In my first President’s blog, I wrote about the importance of maintaining a sense of community at Loughborough, despite the circumstances.
This is something that LSU has a big role in facilitating, now more than ever. The range of activities we provide, together with our reputation for being one of the largest entertainment venues in the East Midlands, meant we entered Freshers with a degree of trepidation. Gone were the days when we could measure success on the number of people we could get in our venue each night. Instead, we had to adapt our commercial model to ensure we could run events, albeit adhering to government guidelines at all times. As a result, our output was something that I certainly have been crying out for years to see: A Freshers that didn’t revolve around drinking. Yes, drinking may be present, but we should be running events that are not dependent on an individual to be drinking for them to enjoy it. We should offer a mix of day and night events, all of which can be attended (and more importantly enjoyed) by a student, irrespective of whether they drink or not.
Readers for whom this is not their first year may be familiar with the concept of a ‘changing demographic’ at Loughborough: the notion that over the years as the University has climbed up the domestic league tables, Loughborough has attracted a new type of student: one who is more studious and increasingly chooses to spend time engaging in extra-curricular activities that are not consecutive nights out. Instead, when they do go out, they are attracted more towards social drinking, be it at a pub, restaurant or bar.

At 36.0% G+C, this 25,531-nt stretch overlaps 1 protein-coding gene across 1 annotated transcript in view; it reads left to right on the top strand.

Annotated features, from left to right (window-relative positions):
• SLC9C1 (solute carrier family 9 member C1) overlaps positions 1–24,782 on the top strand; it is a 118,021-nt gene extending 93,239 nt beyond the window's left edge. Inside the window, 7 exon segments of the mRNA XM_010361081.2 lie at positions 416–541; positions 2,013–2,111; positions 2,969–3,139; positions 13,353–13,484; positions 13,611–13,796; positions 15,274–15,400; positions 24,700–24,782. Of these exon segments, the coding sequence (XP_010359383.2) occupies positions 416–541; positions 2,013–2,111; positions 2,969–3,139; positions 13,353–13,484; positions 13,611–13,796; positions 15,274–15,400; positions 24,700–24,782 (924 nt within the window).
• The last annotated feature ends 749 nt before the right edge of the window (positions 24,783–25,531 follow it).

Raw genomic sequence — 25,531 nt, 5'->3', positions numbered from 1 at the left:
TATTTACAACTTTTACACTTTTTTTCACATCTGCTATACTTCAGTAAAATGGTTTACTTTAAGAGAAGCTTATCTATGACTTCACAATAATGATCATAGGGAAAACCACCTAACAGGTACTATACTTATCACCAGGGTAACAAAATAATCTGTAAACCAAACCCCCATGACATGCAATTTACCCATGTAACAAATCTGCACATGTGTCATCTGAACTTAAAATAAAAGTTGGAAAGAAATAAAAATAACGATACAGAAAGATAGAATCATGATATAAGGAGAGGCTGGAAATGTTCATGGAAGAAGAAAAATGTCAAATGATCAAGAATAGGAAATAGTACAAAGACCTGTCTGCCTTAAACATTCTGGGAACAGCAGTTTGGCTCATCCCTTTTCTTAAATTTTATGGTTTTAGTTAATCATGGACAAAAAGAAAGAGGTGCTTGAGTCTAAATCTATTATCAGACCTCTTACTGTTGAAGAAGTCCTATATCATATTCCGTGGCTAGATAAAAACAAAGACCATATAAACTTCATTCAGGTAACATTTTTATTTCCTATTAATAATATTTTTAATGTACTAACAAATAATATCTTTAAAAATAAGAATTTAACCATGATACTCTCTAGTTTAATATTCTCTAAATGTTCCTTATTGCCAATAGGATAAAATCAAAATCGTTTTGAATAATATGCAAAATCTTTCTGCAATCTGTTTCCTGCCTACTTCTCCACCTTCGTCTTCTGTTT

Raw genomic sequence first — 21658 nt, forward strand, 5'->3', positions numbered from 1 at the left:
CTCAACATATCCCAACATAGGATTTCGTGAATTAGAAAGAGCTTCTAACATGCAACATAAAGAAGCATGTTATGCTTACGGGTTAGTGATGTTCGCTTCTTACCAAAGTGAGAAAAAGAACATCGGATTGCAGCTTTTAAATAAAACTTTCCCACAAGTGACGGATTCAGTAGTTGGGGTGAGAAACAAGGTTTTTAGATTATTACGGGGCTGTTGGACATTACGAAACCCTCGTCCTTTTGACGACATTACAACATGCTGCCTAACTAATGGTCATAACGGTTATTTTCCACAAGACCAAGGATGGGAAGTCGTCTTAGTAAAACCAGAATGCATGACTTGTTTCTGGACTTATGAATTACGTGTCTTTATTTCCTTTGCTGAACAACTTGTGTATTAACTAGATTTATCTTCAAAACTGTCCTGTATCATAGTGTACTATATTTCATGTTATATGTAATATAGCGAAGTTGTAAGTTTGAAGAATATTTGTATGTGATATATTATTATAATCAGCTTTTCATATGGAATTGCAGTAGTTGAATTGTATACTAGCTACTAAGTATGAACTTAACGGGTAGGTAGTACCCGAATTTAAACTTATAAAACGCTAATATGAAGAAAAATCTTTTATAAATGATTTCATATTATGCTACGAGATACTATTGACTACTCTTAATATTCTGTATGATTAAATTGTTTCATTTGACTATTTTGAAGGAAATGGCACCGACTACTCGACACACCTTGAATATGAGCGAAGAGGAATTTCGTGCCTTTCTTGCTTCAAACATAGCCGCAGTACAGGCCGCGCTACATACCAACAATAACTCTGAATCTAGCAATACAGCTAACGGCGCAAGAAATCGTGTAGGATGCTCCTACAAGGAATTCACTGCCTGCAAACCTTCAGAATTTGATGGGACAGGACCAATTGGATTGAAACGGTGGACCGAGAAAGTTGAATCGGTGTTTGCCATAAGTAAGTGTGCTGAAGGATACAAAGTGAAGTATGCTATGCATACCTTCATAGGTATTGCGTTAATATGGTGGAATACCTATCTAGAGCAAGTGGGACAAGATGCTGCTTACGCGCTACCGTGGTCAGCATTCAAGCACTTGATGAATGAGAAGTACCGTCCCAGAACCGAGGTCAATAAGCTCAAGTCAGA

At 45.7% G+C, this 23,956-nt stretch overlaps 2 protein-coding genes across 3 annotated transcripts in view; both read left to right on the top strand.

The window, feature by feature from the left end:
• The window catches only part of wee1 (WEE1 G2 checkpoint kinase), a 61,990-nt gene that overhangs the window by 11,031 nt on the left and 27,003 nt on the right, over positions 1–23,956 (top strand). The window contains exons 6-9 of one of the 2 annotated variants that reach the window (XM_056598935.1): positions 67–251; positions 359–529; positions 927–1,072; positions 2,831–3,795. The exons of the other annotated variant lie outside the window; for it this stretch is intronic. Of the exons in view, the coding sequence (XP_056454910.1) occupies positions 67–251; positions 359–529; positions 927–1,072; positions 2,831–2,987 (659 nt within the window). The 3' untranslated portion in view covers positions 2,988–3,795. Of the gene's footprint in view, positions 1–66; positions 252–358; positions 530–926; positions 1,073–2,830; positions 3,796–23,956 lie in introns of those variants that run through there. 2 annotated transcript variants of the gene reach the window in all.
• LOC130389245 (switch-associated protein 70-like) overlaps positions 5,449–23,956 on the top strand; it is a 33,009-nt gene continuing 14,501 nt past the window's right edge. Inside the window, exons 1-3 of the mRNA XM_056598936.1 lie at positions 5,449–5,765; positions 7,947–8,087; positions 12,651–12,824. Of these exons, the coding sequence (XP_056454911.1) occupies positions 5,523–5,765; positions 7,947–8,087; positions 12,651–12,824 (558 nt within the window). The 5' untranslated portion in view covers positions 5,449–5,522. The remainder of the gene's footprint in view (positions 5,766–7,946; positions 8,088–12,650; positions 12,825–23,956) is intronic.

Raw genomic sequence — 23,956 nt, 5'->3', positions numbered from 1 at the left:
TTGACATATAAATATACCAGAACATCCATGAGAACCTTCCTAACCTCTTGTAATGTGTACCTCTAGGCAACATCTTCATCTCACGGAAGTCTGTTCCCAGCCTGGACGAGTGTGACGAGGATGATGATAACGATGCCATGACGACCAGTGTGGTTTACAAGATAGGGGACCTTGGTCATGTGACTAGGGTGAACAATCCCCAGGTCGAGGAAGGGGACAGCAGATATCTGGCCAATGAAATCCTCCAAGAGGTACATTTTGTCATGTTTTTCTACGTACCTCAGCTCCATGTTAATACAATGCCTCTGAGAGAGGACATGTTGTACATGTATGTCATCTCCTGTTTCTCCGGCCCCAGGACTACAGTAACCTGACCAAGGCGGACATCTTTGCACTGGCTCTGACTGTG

As a former member of LSU student staff myself, I witnessed this first hand with the time in which most students left the Union on a night out getting earlier and earlier as years went by. For years LSU has adopted the same blueprint of nights out featuring heavily in its nighttime entertainment package. Now, faced with an academic year in which our nightclubs may never open, we have no choice but to change direction.
The success of ‘The Socially Distanced Social Club’ on Shirley Pearce Square has unquestionably paved the way for a new avenue of commercial activity. One in which experience is at the fore. For me, what was perhaps the most refreshing thing to see during Freshers was the diversity of student who attended our night-time events. The Executive attended every night run at the marquee, and it was not uncommon for us to walk past a table of first-year undergraduates sat next to a table of postgraduate researchers. It’s clear our students want more of this, and we’re excited to provide it.
We must continue to ride this wave of change and ensure we cater for every student at Loughborough, not just those who thrive off a night out (don’t worry, we won’t forget about you!) This is an exciting proposition for LSU and one that will bring new avenues of opportunity for the organisation. I am excited, and I hope you are too.